31st December 2023

Department of Commerce of USA, Special Consular report


In 1916 this report was released for the benefit of American manufacturers, giving them information about potential markets around the world. It included a list of Australian dealers and importers, “dry goods” stores and clothing factories. One of these was the Phoenix Clothing Co, King Street, West Melbourne.

Phoenix Clothing Co, King Street, West Melbourne

The Phoenix Clothing Factory, run by Mr Albion Walkley was operating from around 1860, producing men’s and boys clothing. Their lease expiring, they moved to Queens Street in 1890. In 1893 Walkley testfied at a hearing into “sweating”. His claims show that issues regarding tariffs and wage awards were as much an issue then as now.

The Argus (Mebourne), 22nd June 1893 page 7.

“Sweating” is the system of subcontracting work, particularly in the garment trade. To win a contract the middlemen, the “sweaters”, had to be very competitive, which meant their workers were poorly paid. It is from this term that “sweat-shop” derives.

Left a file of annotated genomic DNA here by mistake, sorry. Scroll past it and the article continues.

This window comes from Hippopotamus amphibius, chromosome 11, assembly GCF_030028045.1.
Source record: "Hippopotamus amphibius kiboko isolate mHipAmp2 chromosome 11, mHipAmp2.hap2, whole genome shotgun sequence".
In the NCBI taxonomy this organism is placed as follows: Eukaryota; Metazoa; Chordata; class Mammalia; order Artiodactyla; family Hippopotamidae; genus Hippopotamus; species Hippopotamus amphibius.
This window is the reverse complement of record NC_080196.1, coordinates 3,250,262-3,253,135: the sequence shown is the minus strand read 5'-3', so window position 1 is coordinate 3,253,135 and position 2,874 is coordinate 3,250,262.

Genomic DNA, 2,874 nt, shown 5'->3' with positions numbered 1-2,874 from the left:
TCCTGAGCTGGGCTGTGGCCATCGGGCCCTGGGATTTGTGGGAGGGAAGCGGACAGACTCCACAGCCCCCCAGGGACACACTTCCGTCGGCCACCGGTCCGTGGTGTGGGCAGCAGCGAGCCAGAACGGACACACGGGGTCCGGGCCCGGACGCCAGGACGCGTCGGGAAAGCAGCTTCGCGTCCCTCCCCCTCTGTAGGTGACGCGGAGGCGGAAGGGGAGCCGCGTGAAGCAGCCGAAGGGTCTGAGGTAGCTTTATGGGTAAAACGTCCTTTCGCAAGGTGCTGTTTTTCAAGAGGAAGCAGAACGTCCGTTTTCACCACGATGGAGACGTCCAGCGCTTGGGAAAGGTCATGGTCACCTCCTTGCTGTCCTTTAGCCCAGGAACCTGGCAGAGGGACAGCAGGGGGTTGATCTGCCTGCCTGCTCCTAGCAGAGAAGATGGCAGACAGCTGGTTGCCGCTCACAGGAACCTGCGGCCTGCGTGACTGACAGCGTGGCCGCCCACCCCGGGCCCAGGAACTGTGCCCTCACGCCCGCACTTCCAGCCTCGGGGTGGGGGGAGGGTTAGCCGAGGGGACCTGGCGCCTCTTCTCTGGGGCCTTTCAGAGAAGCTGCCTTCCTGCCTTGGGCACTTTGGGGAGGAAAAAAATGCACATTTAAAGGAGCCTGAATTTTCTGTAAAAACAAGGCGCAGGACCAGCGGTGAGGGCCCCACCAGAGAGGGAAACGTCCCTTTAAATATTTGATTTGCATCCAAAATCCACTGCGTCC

In 1895 they opened a new branch in Williamstown.

Williamstown Chronicle, 20th April 1895 page 3.

Unfortunately that year, after “drinking rather freely”, he was found drowned, floating in the Yarra River, aged only 45 years. He left a wife and three children. M Edward Pleasance took over the firm. They were amongst successful tenderers for uniforms for the Department of Defence in 1904, in 1907 for producing waterproof khaki greatcoats, and in 1911 for shirt tunics for the cadet corps. They also made tramways uniforms from 1913-1916. They were still in business in 1931.

Department Enviroment & Energy, photo rt16040. The former Phoenix Clothing Co was located in the corner building.

Weekly Times (Melbourne), 1st September 1928 page 54.

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